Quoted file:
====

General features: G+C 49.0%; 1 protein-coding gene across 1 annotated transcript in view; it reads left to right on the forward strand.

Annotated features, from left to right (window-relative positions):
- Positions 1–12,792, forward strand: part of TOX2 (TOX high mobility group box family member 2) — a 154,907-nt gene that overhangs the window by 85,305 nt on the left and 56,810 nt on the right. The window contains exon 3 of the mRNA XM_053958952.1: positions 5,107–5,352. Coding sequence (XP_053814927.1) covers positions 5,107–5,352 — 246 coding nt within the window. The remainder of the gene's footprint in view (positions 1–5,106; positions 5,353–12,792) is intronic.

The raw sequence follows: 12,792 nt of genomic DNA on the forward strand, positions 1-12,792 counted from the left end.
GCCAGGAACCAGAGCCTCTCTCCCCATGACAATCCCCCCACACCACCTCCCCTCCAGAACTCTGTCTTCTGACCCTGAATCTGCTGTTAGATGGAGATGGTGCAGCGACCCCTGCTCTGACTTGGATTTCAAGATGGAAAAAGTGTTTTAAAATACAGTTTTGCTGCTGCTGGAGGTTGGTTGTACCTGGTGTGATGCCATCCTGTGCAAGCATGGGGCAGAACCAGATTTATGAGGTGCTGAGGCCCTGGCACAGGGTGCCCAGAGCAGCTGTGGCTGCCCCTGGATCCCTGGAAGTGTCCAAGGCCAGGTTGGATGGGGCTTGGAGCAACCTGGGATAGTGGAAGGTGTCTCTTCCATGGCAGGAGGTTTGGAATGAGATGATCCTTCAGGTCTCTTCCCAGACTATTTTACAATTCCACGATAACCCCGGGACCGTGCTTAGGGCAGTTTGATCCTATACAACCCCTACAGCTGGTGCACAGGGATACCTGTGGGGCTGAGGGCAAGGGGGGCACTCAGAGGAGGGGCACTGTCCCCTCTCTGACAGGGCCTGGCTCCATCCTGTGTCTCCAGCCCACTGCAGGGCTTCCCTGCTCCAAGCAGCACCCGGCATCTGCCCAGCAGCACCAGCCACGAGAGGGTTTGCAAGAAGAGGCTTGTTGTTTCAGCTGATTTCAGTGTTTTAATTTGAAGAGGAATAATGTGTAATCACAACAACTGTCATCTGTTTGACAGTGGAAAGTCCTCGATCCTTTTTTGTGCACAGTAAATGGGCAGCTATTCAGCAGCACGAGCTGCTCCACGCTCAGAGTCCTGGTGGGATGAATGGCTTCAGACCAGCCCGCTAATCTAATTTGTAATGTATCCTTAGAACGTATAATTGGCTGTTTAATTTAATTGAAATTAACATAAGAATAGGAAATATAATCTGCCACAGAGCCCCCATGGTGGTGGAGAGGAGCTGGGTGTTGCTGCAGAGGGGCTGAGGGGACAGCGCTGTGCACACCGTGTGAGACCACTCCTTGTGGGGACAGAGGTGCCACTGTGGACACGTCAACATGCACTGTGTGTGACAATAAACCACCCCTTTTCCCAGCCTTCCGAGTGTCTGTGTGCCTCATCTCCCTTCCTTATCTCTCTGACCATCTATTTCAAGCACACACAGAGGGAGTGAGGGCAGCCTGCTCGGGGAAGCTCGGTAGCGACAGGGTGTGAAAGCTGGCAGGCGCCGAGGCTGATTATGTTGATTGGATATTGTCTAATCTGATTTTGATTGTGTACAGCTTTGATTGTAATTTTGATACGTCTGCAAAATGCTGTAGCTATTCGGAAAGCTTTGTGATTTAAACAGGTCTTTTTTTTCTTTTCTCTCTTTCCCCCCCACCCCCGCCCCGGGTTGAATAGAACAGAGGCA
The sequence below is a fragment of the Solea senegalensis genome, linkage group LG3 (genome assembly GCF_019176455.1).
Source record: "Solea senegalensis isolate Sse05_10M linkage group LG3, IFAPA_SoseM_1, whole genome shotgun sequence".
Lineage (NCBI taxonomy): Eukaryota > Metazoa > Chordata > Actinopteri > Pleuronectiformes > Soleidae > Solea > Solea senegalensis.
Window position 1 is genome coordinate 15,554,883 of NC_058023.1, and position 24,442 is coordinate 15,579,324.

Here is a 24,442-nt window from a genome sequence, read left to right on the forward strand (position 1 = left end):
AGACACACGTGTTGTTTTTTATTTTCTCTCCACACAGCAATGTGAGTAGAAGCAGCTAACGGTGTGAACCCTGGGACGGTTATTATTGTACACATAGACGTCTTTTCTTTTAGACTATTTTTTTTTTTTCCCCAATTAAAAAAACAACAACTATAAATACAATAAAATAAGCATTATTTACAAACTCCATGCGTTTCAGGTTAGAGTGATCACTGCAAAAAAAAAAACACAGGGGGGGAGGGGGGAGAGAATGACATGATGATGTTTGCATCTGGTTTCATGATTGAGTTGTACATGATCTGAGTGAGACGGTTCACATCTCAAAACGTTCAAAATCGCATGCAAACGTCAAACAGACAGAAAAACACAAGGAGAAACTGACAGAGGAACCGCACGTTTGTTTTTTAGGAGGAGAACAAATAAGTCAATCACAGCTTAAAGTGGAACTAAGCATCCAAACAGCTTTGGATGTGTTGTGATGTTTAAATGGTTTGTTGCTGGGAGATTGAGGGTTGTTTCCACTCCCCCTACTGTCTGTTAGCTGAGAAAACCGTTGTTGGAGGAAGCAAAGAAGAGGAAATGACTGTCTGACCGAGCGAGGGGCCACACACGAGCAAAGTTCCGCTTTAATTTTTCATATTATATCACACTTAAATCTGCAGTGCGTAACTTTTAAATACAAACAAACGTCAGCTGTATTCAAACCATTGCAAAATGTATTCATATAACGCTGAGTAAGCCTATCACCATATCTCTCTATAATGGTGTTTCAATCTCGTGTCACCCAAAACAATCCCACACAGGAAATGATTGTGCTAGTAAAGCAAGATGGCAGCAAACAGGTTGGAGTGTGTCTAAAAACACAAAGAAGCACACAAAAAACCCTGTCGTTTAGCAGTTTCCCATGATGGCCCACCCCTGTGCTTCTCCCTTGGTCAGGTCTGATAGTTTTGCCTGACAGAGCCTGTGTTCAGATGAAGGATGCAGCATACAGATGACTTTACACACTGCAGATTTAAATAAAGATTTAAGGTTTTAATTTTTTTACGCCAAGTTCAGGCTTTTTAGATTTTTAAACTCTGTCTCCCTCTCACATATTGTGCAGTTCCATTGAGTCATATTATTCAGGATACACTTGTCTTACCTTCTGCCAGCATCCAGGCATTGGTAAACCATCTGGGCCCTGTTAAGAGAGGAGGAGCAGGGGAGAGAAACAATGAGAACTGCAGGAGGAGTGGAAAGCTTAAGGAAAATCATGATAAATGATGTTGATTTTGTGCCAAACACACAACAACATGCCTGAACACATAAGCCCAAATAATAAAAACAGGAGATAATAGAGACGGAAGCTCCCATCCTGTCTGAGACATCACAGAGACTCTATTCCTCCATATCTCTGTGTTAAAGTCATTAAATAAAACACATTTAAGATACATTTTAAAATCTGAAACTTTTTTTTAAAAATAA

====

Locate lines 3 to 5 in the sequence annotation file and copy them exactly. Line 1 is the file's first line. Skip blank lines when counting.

- Positions 1–12,792, forward strand: part of TOX2 (TOX high mobility group box family member 2) — a 154,907-nt gene that overhangs the window by 85,305 nt on the left and 56,810 nt on the right. The window contains exon 3 of the mRNA XM_053958952.1: positions 5,107–5,352. Coding sequence (XP_053814927.1) covers positions 5,107–5,352 — 246 coding nt within the window. The remainder of the gene's footprint in view (positions 1–5,106; positions 5,353–12,792) is intronic.

The raw sequence follows: 12,792 nt of genomic DNA on the forward strand, positions 1-12,792 counted from the left end.
GCCAGGAACCAGAGCCTCTCTCCCCATGACAATCCCCCCACACCACCTCCCCTCCAGAACTCTGTCTTCTGACCCTGAATCTGCTGTTAGATGGAGATGGTGCAGCGACCCCTGCTCTGACTTGGATTTCAAGATGGAAAAAGTGTTTTAAAATACAGTTTTGCTGCTGCTGGAGGTTGGTTGTACCTGGTGTGATGCCATCCTGTGCAAGCATGGGGCAGAACCAGATTTATGAGGTGCTGAGGCCCTGGCACAGGGTGCCCAGAGCAGCTGTGGCTGCCCCTGGATCCCTGGAAGTGTCCAAGGCCAGGTTGGATGGGGCTTGGAGCAACCTGGGATAGTGGAAGGTGTCTCTTCCATGGCAGGAGGTTTGGAATGAGATGATCCTTCAGGTCTCTTCCCAGACTATTTTACAATTCCACGATAACCCCGGGACCGTGCTTAGGGCAGTTTGATCCTATACAACCCCTACAGCTGGTGCACAGGGATACCTGTGGGGCTGAGGGCAAGGGGGGCACTCAGAGGAGGGGCACTGTCCCCTCTCTGACAGGGCCTGGCTCCATCCTGTGTCTCCAGCCCACTGCAGGGCTTCCCTGCTCCAAGCAGCACCCGGCATCTGCCCAGCAGCACCAGCCACGAGAGGGTTTGCAAGAAGAGGCTTGTTGTTTCAGCTGATTTCAGTGTTTTAATTTGAAGAGGAATAATGTGTAATCACAACAACTGTCATCTGTTTGACAGTGGAAAGTCCTCGATCCTTTTTTGTGCACAGTAAATGGGCAGCTATTCAGCAGCACGAGCTGCTCCACGCTCAGAGTCCTGGTGGGATGAATGGCTTCAGACCAGCCCGCTAATCTAATTTGTAATGTATCCTTAGAACGTATAATTGGCTGTTTAATTTAATTGAAATTAACATAAGAATAGGAAATATAATCTGCCACAGAGCCCCCATGGTGGTGGAGAGGAGCTGGGTGTTGCTGCAGAGGGGCTGAGGGGACAGCGCTGTGCACACCGTGTGAGACCACTCCTTGTGGGGACAGAGGTGCCACTGTGGACACGTCAACATGCACTGTGTGTGACAATAAACCACCCCTTTTCCCAGCCTTCCGAGTGTCTGTGTGCCTCATCTCCCTTCCTTATCTCTCTGACCATCTATTTCAAGCACACACAGAGGGAGTGAGGGCAGCCTGCTCGGGGAAGCTCGGTAGCGACAGGGTGTGAAAGCTGGCAGGCGCCGAGGCTGATTATGTTGATTGGATATTGTCTAATCTGATTTTGATTGTGTACAGCTTTGATTGTAATTTTGATACGTCTGCAAAATGCTGTAGCTATTCGGAAAGCTTTGTGATTTAAACAGGTCTTTTTTTTCTTTTCTCTCTTTCCCCCCCACCCCCGCCCCGGGTTGAATAGAACAGAGGCA